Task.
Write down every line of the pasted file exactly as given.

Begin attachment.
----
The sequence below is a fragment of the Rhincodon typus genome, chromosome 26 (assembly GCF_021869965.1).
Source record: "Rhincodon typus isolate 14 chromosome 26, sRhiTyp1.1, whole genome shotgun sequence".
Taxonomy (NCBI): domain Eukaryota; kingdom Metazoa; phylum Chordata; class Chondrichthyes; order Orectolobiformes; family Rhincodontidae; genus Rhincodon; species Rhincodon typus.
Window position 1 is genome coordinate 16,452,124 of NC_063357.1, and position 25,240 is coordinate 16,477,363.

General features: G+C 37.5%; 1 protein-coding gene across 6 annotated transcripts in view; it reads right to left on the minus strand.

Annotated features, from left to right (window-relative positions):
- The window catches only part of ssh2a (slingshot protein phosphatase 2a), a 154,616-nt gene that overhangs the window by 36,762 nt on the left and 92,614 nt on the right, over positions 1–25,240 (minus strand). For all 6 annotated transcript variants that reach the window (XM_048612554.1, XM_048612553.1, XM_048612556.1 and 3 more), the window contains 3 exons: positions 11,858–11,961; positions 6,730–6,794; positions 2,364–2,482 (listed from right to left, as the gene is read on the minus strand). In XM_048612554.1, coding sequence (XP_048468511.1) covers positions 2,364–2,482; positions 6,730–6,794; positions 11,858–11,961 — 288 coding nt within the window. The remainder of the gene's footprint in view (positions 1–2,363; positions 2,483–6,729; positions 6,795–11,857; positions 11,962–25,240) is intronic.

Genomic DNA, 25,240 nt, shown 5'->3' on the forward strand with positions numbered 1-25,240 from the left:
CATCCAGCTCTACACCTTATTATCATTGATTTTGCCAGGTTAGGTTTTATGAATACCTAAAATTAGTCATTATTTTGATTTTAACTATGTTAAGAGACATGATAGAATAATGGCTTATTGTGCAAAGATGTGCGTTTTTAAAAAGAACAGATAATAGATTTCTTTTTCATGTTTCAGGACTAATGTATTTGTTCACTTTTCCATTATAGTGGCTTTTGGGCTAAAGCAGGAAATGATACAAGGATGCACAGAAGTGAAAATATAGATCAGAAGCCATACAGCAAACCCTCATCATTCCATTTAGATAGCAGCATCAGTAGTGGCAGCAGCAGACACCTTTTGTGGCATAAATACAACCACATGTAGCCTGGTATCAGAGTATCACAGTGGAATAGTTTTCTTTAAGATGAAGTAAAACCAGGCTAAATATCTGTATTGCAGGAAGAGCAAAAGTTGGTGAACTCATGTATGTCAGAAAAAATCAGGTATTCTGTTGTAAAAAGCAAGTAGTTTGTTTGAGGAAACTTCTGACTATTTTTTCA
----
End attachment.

The sequence below is a fragment of the Rhincodon typus genome, chromosome 26 (assembly GCF_021869965.1).
Source record: "Rhincodon typus isolate 14 chromosome 26, sRhiTyp1.1, whole genome shotgun sequence".
Taxonomy (NCBI): domain Eukaryota; kingdom Metazoa; phylum Chordata; class Chondrichthyes; order Orectolobiformes; family Rhincodontidae; genus Rhincodon; species Rhincodon typus.
Window position 1 is genome coordinate 16,452,124 of NC_063357.1, and position 25,240 is coordinate 16,477,363.

General features: G+C 37.5%; 1 protein-coding gene across 6 annotated transcripts in view; it reads right to left on the minus strand.

Annotated features, from left to right (window-relative positions):
- The window catches only part of ssh2a (slingshot protein phosphatase 2a), a 154,616-nt gene that overhangs the window by 36,762 nt on the left and 92,614 nt on the right, over positions 1–25,240 (minus strand). For all 6 annotated transcript variants that reach the window (XM_048612554.1, XM_048612553.1, XM_048612556.1 and 3 more), the window contains 3 exons: positions 11,858–11,961; positions 6,730–6,794; positions 2,364–2,482 (listed from right to left, as the gene is read on the minus strand). In XM_048612554.1, coding sequence (XP_048468511.1) covers positions 2,364–2,482; positions 6,730–6,794; positions 11,858–11,961 — 288 coding nt within the window. The remainder of the gene's footprint in view (positions 1–2,363; positions 2,483–6,729; positions 6,795–11,857; positions 11,962–25,240) is intronic.

Genomic DNA, 25,240 nt, shown 5'->3' on the forward strand with positions numbered 1-25,240 from the left:
CATCCAGCTCTACACCTTATTATCATTGATTTTGCCAGGTTAGGTTTTATGAATACCTAAAATTAGTCATTATTTTGATTTTAACTATGTTAAGAGACATGATAGAATAATGGCTTATTGTGCAAAGATGTGCGTTTTTAAAAAGAACAGATAATAGATTTCTTTTTCATGTTTCAGGACTAATGTATTTGTTCACTTTTCCATTATAGTGGCTTTTGGGCTAAAGCAGGAAATGATACAAGGATGCACAGAAGTGAAAATATAGATCAGAAGCCATACAGCAAACCCTCATCATTCCATTTAGATAGCAGCATCAGTAGTGGCAGCAGCAGACACCTTTTGTGGCATAAATACAACCACATGTAGCCTGGTATCAGAGTATCACAGTGGAATAGTTTTCTTTAAGATGAAGTAAAACCAGGCTAAATATCTGTATTGCAGGAAGAGCAAAAGTTGGTGAACTCATGTATGTCAGAAAAAATCAGGTATTCTGTTGTAAAAAGCAAGTAGTTTGTTTGAGGAAACTTCTGACTATTTTTTCA